Obama is indeed a miracle man. Getting elected as America’s first-ever black president was in itself a miracle, and then becoming a Nobel peace laureate as head of state of a superpower that is tirelessly fighting wars since after the Second World War was even a bigger miracle. His choice as the recipient of the 2009 Nobel Peace Prize was a huge “surprise” even for Obama himself. But he had no qualm in collecting it.Now that Obama has got rid of Osama, the people in the United States, and indeed the world over, expect him to end thedecade-old Afghan war and give them peace. It is time Obama, the miracle man, rose up to the honour that the Nobel Committee had bestowed upon him for doing ...view middle of the document...
They consider Osama’s death as the “beginning of the endgame” in Afghanistan. To them, it changes everything and presents an opportunity for reconciliation that didn’t exist before.
Though militarist Pentagon-led view is resisting any precipitous move at this stage and urging a more gradual pullout, many of the president’s civilian national security advisers contend that the benefits of incremental gains do not merit the cost — in lives and dollars — of such a large military presence. They say negotiations are an essential part of a new war strategy that will allow Obama to announce a substantial reduction in US forces starting this summer.
No wonder, ever since the Osama killing, the Obama administration has been engaged in a holistic reassessment of the war in Afghanistan and the broader effort to combat terrorism, with Congress, the military and the Obama administration weighing the goals, strategies, costs and underlying authority for a conflict that is now almost a decade old. There is little dispute in the White House and among lawmakers that this year has brought ‘substantial military gains’ against the Taliban.
But assessments of the other elements of the strategy — such as improving the Afghan economy and the government in ways that can sustain hard-won security — are less positive. There are serious doubts on the feasibility of plans to recruit and train as many as 400,000 Afghan security forces to take over once foreign troops depart. “Despite our best efforts, there are challenges of corruption, predatory behaviour, incompetence still evident within the Afghan army and police,” Senator John Kerry said at a recent hearing of the Senate Foreign Relations Committee that he chairs.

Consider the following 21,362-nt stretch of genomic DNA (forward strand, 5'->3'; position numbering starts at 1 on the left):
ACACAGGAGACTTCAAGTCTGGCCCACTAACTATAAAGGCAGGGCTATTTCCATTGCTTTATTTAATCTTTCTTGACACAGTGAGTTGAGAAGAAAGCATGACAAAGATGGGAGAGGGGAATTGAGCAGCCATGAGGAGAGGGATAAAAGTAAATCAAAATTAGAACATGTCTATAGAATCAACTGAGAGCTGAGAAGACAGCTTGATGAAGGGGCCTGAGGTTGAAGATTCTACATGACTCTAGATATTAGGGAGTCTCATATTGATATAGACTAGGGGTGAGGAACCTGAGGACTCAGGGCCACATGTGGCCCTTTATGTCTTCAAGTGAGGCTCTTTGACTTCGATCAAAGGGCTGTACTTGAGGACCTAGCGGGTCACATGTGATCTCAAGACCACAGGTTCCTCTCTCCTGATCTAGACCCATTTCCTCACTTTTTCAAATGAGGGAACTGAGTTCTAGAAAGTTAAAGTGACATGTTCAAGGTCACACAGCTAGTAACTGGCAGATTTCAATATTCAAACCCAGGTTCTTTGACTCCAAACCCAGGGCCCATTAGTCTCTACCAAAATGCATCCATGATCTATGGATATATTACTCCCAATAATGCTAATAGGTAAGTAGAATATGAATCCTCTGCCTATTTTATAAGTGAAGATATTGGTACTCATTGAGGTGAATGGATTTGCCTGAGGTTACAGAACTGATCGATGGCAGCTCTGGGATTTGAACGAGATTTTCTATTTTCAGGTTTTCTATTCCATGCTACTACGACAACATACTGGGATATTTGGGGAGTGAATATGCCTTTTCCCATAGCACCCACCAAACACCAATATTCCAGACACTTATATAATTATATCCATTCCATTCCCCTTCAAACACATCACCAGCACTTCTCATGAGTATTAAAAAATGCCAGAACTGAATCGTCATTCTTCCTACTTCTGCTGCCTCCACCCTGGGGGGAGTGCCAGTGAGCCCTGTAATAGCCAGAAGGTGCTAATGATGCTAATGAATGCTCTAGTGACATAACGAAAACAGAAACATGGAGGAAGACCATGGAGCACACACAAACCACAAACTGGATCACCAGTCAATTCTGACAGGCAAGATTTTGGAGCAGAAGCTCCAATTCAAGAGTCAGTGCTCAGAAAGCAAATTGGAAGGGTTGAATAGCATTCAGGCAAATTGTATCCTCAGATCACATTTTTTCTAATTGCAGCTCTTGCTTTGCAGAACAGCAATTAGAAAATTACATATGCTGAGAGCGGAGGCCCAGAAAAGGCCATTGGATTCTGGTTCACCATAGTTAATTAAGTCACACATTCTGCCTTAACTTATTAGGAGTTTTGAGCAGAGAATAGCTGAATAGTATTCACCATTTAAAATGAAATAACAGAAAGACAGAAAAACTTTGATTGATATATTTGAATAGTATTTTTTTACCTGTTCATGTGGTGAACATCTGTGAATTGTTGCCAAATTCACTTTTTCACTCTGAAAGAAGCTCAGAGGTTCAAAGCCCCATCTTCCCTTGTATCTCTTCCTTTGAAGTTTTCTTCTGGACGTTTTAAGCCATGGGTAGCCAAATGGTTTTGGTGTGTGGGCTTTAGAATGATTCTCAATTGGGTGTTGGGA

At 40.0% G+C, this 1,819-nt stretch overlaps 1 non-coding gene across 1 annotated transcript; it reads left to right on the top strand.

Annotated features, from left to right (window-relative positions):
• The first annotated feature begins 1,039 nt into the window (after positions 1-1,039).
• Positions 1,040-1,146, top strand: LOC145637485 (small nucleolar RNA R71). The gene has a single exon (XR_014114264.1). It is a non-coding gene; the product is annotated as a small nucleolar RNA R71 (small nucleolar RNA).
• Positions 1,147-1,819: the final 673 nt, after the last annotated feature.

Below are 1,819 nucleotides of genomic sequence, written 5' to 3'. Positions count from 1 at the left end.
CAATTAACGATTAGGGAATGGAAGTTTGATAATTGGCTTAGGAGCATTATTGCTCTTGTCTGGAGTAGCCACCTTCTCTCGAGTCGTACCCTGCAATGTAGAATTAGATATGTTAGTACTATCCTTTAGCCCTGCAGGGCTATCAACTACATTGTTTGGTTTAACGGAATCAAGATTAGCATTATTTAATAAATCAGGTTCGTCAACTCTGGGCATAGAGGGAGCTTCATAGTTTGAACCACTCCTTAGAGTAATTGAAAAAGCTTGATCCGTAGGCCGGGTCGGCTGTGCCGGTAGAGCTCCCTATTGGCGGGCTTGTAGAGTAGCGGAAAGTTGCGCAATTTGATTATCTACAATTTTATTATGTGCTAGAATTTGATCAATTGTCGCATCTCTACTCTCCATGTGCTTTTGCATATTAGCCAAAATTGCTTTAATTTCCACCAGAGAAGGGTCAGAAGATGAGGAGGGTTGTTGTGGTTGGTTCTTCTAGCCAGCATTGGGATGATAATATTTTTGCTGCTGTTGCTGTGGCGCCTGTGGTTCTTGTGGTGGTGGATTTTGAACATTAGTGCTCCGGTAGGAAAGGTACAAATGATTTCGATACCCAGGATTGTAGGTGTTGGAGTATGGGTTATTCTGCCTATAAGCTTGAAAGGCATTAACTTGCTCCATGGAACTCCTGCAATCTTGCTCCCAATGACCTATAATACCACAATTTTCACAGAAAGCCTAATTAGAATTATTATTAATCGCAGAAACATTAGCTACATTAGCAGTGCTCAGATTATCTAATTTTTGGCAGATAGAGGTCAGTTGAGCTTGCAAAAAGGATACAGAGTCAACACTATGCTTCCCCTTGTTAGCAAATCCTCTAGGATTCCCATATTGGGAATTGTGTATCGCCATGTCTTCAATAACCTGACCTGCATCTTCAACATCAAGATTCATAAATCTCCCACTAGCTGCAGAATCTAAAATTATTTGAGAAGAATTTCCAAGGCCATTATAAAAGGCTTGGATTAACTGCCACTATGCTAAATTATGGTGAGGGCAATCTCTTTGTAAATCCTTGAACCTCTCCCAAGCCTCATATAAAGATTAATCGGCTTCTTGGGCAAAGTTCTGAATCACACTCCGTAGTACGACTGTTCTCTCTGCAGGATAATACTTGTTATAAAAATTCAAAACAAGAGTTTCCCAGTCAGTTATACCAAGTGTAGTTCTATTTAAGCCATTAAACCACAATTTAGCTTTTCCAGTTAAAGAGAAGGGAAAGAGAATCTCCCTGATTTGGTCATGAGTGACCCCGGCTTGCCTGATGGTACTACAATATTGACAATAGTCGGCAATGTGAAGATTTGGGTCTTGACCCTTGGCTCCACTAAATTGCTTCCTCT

On top of these problems, there is also the question, ultimately, of money and resources. The annual cost of maintaining the Afghan forces is estimated at up to $10 billion, whereas Afghan tax revenue totals less than $2 billion leaving a huge gap to be filled by American taxpayer. “So who will pay the bills to avoid having those armed soldiers and police mobilised as part of the next insurgency?” Kerry asked. He also questioned what he described a “fundamentally unsustainable” monthly expenditure of more than $10 billion on a massive military operation with no end in sight, and called for urgent clarification from the administration on its mission and exit plan.
Kerry summed up the whole issue in one question: “What is the political solution? We need to make our ultimate goals absolutely clear for the sake of the American people, Afghans, Pakistanis and everyone else who has a stake in the outcome,” he said. This question says it all. No one knows what the political solution is going to be for ending this unwinnable costly war which has not gone beyond retribution and retaliation.
With his eyes on next year’s presidential election for a second term, Obama, no doubt, has been in a fix on the pullout issue and Osama’s killing now seems to have given him...